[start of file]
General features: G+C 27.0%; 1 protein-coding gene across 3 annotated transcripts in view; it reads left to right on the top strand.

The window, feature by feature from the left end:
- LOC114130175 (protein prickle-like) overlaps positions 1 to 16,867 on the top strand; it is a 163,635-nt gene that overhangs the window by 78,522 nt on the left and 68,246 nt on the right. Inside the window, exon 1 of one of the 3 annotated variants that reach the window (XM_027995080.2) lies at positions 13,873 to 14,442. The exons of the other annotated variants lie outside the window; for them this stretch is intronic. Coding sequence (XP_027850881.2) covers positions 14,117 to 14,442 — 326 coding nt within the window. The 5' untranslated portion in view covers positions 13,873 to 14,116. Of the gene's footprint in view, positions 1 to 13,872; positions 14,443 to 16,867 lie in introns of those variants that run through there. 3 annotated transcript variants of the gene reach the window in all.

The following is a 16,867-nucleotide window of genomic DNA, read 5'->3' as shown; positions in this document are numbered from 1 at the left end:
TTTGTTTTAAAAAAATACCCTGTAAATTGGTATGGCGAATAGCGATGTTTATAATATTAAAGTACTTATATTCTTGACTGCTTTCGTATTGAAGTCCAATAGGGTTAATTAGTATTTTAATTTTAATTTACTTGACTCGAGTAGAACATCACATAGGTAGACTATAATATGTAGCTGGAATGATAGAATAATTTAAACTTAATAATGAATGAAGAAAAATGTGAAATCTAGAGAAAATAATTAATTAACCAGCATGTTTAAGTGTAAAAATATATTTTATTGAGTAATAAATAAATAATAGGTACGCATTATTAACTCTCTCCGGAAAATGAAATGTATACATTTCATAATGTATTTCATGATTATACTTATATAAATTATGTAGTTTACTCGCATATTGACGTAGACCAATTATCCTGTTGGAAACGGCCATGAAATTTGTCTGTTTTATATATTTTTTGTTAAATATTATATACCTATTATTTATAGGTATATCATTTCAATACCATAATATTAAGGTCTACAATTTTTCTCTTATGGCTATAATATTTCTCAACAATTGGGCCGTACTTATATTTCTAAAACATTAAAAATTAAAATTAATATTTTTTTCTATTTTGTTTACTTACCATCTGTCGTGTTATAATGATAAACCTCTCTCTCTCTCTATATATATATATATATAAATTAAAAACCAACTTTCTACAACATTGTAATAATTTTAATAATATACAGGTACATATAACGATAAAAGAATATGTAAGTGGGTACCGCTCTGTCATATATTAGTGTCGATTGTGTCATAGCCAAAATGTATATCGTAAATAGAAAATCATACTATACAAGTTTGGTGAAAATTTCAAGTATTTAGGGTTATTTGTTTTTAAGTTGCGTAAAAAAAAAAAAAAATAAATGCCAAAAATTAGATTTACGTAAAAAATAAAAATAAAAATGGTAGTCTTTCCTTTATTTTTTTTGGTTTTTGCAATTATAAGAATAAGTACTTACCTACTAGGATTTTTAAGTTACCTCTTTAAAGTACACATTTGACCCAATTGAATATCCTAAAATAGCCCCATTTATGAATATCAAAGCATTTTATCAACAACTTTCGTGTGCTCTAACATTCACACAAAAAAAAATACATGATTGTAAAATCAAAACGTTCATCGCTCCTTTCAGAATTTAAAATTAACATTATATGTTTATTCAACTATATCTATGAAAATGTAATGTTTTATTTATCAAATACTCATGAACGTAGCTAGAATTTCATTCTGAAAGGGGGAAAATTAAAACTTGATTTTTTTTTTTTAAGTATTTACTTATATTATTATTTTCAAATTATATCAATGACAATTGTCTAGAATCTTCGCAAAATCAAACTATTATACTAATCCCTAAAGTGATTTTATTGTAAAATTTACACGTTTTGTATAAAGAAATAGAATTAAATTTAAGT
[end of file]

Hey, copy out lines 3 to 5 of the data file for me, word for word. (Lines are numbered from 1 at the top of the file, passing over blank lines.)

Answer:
- LOC114130175 (protein prickle-like) overlaps positions 1 to 16,867 on the top strand; it is a 163,635-nt gene that overhangs the window by 78,522 nt on the left and 68,246 nt on the right. Inside the window, exon 1 of one of the 3 annotated variants that reach the window (XM_027995080.2) lies at positions 13,873 to 14,442. The exons of the other annotated variants lie outside the window; for them this stretch is intronic. Coding sequence (XP_027850881.2) covers positions 14,117 to 14,442 — 326 coding nt within the window. The 5' untranslated portion in view covers positions 13,873 to 14,116. Of the gene's footprint in view, positions 1 to 13,872; positions 14,443 to 16,867 lie in introns of those variants that run through there. 3 annotated transcript variants of the gene reach the window in all.

The following is a 16,867-nucleotide window of genomic DNA, read 5'->3' as shown; positions in this document are numbered from 1 at the left end:
TTTGTTTTAAAAAAATACCCTGTAAATTGGTATGGCGAATAGCGATGTTTATAATATTAAAGTACTTATATTCTTGACTGCTTTCGTATTGAAGTCCAATAGGGTTAATTAGTATTTTAATTTTAATTTACTTGACTCGAGTAGAACATCACATAGGTAGACTATAATATGTAGCTGGAATGATAGAATAATTTAAACTTAATAATGAATGAAGAAAAATGTGAAATCTAGAGAAAATAATTAATTAACCAGCATGTTTAAGTGTAAAAATATATTTTATTGAGTAATAAATAAATAATAGGTACGCATTATTAACTCTCTCCGGAAAATGAAATGTATACATTTCATAATGTATTTCATGATTATACTTATATAAATTATGTAGTTTACTCGCATATTGACGTAGACCAATTATCCTGTTGGAAACGGCCATGAAATTTGTCTGTTTTATATATTTTTTGTTAAATATTATATACCTATTATTTATAGGTATATCATTTCAATACCATAATATTAAGGTCTACAATTTTTCTCTTATGGCTATAATATTTCTCAACAATTGGGCCGTACTTATATTTCTAAAACATTAAAAATTAAAATTAATATTTTTTTCTATTTTGTTTACTTACCATCTGTCGTGTTATAATGATAAACCTCTCTCTCTCTCTATATATATATATATATAAATTAAAAACCAACTTTCTACAACATTGTAATAATTTTAATAATATACAGGTACATATAACGATAAAAGAATATGTAAGTGGGTACCGCTCTGTCATATATTAGTGTCGATTGTGTCATAGCCAAAATGTATATCGTAAATAGAAAATCATACTATACAAGTTTGGTGAAAATTTCAAGTATTTAGGGTTATTTGTTTTTAAGTTGCGTAAAAAAAAAAAAAAATAAATGCCAAAAATTAGATTTACGTAAAAAATAAAAATAAAAATGGTAGTCTTTCCTTTATTTTTTTTGGTTTTTGCAATTATAAGAATAAGTACTTACCTACTAGGATTTTTAAGTTACCTCTTTAAAGTACACATTTGACCCAATTGAATATCCTAAAATAGCCCCATTTATGAATATCAAAGCATTTTATCAACAACTTTCGTGTGCTCTAACATTCACACAAAAAAAAATACATGATTGTAAAATCAAAACGTTCATCGCTCCTTTCAGAATTTAAAATTAACATTATATGTTTATTCAACTATATCTATGAAAATGTAATGTTTTATTTATCAAATACTCATGAACGTAGCTAGAATTTCATTCTGAAAGGGGGAAAATTAAAACTTGATTTTTTTTTTTTAAGTATTTACTTATATTATTATTTTCAAATTATATCAATGACAATTGTCTAGAATCTTCGCAAAATCAAACTATTATACTAATCCCTAAAGTGATTTTATTGTAAAATTTACACGTTTTGTATAAAGAAATAGAATTAAATTTAAGT